What makes the existence of any organization possible is that there are a significant number of people who need the product or service offered by that organization. As soon as that group becomes too small, or the need no longer exists, or some other organization can satisfy that need better, the organization will be eliminated. That is the way of a free economy. Thus, a politician does not get re-elected, an inner-city church closes its doors, the money needed to cure AIDS is not allocated, and the Colorado's Vail Ski Resort in the US files for bankruptcy.
In the case of business organizations, and marketing organizations in particular, the people with the needs are called consumers or customers. In marketing, the act of obtaining a desired object from someone by offering something of value in return is called the exchange process. Moreover, the exchange between the person with the need (who gives money or some other personal resource) and the organization selling this need-satisfying thing (a product, service, or idea) is inherently economic, and is called a transaction. There tends to be some negotiation between the parties. Individuals on both sides attempt to maximize rewards and minimize costs in their transactions so as to obtain the most profitable outcomes. Ideally, all parties achieve a satisfactory level of reward.
In each transaction, there is an underlying philosophy in respect to how the parties perceive the exchange. Sometimes deception and lying permeate the exchange. Other exchanges may be characterized as equitable, where each party receives about the same as the other—the customer's need is satisfied and the business makes a reasonable profit. With the emergence of the Internet and e-commerce during the 1990s, the nature of the exchange for many businesses and customers has changed dramatically. Today's consumers have access to far more and far better information. They also have many more choices. Businesses must provide a similar level of information and must deal with new competitors that are quicker, smarter, and open 24 hours a day.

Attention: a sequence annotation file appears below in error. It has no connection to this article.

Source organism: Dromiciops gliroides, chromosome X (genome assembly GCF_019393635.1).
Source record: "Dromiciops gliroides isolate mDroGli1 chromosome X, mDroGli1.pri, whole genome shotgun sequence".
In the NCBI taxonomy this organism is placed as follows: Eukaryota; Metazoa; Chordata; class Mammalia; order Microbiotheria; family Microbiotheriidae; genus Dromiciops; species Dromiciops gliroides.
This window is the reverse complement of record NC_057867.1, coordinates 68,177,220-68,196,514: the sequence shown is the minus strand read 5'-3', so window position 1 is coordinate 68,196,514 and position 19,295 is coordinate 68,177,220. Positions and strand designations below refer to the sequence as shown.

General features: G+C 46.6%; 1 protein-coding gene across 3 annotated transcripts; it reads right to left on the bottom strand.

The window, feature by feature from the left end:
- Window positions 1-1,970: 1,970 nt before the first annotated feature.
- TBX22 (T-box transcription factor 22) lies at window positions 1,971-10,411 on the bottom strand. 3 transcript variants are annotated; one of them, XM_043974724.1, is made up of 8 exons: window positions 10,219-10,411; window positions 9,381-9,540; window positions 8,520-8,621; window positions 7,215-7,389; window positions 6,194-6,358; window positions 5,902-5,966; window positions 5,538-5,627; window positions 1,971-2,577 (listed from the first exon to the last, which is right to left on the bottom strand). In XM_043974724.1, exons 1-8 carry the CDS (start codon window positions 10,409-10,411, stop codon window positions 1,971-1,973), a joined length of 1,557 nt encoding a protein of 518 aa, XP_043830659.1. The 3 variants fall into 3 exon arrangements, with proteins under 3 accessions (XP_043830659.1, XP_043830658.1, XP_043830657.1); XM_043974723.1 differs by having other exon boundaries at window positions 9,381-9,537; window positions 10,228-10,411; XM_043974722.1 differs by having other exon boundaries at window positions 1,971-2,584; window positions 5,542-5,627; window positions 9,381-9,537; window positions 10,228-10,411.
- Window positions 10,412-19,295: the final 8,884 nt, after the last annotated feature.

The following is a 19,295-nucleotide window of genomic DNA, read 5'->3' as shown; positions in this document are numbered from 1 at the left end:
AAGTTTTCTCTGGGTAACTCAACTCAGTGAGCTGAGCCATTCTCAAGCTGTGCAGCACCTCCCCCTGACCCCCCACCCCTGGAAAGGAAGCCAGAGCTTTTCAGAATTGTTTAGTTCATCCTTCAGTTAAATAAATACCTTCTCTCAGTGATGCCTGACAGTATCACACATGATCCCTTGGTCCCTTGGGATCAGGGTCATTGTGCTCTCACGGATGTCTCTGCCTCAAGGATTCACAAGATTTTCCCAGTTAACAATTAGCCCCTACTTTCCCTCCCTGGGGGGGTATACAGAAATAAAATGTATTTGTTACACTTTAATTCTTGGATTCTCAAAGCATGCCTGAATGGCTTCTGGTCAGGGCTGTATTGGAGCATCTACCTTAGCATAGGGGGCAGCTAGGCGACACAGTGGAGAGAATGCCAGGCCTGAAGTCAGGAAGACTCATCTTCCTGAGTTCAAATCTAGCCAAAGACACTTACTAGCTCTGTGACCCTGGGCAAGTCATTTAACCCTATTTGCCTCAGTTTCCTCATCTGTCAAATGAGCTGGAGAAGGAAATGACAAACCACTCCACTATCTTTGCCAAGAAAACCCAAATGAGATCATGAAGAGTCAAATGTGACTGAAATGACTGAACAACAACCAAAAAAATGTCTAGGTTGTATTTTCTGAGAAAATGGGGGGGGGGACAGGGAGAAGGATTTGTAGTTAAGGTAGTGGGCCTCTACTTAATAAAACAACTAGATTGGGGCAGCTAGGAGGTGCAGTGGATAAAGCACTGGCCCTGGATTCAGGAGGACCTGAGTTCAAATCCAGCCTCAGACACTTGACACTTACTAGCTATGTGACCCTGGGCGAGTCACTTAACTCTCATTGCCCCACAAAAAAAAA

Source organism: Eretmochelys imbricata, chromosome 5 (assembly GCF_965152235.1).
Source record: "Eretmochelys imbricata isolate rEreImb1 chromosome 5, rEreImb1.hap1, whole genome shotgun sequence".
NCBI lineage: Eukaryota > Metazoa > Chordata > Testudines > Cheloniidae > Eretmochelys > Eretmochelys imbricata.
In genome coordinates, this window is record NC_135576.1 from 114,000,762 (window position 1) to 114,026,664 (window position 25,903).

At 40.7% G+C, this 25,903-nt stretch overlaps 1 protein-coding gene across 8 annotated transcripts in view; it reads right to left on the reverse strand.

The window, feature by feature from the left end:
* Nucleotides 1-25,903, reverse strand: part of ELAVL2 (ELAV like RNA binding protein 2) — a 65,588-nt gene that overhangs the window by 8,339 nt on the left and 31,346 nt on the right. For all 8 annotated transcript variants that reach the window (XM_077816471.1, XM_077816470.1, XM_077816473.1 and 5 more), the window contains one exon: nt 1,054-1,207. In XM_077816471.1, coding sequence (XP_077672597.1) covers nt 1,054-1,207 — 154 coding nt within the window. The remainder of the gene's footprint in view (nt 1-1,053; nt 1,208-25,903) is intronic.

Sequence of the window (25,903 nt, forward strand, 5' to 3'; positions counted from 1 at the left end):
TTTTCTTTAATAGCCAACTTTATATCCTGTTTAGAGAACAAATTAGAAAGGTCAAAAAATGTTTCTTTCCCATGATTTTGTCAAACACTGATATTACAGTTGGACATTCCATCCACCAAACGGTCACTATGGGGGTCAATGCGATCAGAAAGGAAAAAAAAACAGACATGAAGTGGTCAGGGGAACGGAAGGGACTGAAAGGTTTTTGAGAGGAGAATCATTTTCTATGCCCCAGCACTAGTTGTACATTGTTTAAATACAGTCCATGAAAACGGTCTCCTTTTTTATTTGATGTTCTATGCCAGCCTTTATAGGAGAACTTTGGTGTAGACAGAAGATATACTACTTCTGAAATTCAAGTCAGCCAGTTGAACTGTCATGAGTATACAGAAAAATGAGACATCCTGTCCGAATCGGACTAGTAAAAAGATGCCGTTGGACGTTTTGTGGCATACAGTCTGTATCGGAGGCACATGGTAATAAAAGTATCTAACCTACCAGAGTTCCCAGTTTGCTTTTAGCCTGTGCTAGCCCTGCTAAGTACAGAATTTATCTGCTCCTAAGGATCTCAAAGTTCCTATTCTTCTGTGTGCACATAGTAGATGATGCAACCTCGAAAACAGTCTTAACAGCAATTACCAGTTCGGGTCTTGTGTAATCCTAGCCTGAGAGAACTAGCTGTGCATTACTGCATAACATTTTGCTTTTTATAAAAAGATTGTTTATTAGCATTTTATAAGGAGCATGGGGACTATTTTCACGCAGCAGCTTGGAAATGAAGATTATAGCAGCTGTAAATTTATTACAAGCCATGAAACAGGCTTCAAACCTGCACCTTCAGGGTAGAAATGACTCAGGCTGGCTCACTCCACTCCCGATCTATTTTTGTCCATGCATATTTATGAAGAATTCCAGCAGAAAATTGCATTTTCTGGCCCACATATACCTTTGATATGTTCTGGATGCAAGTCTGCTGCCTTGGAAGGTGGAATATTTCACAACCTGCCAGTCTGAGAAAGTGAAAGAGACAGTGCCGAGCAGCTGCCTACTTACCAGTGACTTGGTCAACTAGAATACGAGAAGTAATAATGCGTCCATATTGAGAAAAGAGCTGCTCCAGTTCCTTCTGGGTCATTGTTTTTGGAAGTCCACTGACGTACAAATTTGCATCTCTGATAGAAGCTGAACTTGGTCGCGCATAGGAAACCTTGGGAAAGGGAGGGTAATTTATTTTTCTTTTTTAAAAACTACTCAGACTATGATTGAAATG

An organization that employs marketing correctly knows that keeping customers informed is easier if they keep in constant contact with the customer. This does not necessarily mean that they write and call regularly, although it could. Rather, it more likely means that a marketing organization knows a great deal about the characteristics, values, interests, and behaviors of its customers, and monitors how these factors change over time. Although the process is not an exact science, there is sufficient evidence that marketers who do this well tend to succeed.
When this attempt to know as much about the consumer as possible is coupled with a decision to base all marketing on this information, it is said that the organization is consumer oriented or has adopted the marketing concept. It means working back from the customers' needs, rather than forward from the factory's capabilities.
Both historically and currently, many businesses do not follow the marketing concept. Companies such as Texas Instruments and Otis Elevator followed what has been labeled a production orientation, where the focus is on technology, innovation, and low production costs. Such companies assume that a technically superior or less expensive product sells itself. There are also companies, such as Amway, where sales and marketing are essentially the same thing. This sales orientation assumes that a good salesperson has the capability to sell anything. Often, this focus on the selling process may ignore the consumer or view the consumer as someone to be manipulated. Insightful businesses acknowledge the importance of production and sales, but realize that a three-step process is most effective: (1) continuously collect information about customers' needs and competitors' capabilities; (2) share the information across departments; and (3) use the information to create a competitive advantage by increasing value for customers. This is true marketing.